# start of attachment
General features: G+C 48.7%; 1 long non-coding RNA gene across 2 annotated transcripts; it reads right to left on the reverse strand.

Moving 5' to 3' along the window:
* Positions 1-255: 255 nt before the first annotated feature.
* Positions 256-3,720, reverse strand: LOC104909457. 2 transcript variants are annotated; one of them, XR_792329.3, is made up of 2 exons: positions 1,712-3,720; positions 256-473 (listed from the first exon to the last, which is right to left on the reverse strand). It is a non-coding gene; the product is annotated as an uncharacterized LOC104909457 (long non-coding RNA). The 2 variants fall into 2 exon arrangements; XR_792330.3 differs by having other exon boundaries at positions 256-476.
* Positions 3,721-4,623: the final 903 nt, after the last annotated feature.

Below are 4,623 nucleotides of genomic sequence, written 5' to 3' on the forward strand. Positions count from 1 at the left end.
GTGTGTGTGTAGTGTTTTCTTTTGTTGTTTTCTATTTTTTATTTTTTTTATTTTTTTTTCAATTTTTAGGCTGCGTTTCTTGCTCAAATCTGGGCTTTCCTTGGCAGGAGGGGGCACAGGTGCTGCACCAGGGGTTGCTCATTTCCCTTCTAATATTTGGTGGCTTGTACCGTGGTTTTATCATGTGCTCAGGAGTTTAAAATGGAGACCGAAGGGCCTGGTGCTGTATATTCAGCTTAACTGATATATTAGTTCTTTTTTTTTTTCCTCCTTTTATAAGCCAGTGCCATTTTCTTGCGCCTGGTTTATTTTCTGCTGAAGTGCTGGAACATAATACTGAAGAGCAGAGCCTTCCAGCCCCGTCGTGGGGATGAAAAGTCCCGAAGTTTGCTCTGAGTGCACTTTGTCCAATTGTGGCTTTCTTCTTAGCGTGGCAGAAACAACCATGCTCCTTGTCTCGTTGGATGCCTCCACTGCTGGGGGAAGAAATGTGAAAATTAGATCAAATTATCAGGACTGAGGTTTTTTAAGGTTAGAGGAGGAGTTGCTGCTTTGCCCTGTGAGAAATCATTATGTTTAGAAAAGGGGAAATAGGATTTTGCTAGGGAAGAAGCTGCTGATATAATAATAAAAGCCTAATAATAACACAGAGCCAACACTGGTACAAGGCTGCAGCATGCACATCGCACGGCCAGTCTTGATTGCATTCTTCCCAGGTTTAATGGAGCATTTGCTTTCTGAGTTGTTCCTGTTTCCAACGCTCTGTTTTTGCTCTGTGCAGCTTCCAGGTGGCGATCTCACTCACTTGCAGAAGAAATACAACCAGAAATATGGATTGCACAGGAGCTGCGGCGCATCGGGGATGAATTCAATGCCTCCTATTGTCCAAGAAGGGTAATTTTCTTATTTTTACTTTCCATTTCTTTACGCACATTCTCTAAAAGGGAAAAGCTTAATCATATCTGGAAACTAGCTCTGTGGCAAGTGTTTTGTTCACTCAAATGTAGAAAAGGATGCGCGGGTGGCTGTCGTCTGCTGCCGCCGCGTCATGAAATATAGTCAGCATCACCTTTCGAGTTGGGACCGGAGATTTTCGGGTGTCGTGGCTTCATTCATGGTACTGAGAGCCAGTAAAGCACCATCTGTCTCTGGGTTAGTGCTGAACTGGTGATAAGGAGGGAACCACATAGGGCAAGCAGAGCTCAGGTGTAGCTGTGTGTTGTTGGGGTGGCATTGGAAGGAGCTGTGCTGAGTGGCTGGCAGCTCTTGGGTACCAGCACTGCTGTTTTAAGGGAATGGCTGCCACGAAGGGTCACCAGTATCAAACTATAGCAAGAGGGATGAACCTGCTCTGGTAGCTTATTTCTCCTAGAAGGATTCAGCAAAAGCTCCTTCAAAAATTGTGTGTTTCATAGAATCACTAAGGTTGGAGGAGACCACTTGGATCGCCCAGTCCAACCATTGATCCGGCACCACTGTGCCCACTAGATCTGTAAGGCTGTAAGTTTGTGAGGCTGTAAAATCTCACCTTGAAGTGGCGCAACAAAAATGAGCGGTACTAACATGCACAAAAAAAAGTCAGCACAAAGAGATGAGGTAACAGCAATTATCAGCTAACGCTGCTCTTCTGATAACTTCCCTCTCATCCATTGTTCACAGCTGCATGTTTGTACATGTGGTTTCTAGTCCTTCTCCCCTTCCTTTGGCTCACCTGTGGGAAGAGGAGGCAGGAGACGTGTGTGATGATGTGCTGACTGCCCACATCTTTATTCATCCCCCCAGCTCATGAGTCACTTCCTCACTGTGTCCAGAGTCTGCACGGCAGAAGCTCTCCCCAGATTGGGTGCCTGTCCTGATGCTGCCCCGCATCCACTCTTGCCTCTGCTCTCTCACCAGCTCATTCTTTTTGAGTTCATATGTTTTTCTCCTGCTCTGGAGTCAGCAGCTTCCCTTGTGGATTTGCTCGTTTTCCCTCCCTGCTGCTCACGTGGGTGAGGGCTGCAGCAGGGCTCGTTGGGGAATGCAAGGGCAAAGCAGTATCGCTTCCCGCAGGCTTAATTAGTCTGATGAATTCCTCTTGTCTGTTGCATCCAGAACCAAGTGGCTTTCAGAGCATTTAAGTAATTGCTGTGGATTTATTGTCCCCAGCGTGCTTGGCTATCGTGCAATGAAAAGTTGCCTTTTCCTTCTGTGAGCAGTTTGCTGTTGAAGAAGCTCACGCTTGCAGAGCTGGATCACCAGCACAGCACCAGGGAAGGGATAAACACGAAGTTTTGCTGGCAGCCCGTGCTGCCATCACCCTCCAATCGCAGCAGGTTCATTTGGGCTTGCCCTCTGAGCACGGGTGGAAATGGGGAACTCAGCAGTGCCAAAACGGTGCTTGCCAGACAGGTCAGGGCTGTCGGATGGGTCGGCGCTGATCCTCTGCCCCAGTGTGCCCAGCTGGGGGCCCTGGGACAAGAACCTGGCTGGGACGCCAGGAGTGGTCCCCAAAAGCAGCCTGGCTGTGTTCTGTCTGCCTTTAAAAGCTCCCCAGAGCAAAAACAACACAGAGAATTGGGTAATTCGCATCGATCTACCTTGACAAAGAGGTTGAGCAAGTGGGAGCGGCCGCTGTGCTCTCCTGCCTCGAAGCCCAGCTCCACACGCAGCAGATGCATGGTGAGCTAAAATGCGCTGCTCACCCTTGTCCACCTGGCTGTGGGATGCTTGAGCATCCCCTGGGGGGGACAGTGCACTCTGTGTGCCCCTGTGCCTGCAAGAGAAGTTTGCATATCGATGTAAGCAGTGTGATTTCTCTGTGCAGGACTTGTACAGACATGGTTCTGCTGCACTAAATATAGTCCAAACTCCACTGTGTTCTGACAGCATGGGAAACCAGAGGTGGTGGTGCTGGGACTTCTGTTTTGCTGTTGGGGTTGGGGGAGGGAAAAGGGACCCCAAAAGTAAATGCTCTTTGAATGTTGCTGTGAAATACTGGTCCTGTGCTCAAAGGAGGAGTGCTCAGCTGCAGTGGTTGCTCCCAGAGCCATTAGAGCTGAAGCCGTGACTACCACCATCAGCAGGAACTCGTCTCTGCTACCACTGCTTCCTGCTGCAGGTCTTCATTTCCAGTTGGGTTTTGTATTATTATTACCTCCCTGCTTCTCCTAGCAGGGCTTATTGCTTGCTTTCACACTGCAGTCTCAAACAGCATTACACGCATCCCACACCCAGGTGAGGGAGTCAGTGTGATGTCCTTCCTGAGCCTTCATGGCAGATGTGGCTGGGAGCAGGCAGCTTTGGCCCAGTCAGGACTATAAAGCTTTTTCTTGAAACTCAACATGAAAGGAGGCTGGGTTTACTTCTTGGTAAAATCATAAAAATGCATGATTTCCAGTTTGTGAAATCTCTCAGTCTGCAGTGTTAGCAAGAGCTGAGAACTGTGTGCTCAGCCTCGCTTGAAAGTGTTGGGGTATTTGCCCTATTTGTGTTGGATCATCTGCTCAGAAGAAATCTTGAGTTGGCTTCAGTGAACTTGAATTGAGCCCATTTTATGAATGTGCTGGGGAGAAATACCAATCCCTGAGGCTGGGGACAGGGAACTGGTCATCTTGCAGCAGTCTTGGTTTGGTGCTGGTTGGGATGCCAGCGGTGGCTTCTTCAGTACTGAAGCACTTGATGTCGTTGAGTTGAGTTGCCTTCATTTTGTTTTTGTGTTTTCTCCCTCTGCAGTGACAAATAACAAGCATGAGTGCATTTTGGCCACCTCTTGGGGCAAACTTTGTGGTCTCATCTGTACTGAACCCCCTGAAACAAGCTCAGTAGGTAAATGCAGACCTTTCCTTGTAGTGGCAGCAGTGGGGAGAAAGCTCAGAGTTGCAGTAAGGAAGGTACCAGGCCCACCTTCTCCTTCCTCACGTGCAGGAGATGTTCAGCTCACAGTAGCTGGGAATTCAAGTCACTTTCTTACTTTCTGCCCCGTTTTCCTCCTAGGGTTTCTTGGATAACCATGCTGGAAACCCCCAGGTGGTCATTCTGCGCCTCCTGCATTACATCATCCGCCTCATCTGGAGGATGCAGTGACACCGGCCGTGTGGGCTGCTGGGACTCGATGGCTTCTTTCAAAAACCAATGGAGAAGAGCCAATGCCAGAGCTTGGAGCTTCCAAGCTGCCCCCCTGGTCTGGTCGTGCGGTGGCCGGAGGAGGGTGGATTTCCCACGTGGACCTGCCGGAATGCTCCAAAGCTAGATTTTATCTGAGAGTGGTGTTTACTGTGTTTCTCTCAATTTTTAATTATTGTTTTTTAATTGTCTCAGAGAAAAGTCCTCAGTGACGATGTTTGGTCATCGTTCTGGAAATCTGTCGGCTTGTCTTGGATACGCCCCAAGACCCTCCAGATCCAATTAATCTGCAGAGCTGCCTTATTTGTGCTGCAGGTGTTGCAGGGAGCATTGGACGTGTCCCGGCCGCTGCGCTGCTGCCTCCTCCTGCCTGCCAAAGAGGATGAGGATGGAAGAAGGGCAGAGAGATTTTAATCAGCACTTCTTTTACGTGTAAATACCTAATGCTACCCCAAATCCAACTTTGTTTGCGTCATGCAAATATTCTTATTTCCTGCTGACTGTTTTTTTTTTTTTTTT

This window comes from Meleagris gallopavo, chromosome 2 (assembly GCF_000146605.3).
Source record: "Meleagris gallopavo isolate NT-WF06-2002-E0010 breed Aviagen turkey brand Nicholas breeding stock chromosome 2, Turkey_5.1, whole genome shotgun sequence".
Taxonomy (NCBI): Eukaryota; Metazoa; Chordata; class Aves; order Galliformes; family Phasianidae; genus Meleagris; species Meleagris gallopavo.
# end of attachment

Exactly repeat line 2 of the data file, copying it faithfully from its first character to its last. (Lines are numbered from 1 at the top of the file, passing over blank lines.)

Moving 5' to 3' along the window: